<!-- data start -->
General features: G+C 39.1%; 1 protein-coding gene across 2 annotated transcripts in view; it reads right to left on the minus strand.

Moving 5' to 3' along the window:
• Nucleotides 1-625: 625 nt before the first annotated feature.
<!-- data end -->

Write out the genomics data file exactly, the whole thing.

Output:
General features: G+C 39.1%; 1 protein-coding gene across 2 annotated transcripts in view; it reads right to left on the minus strand.

Moving 5' to 3' along the window:
• Nucleotides 1-625: 625 nt before the first annotated feature.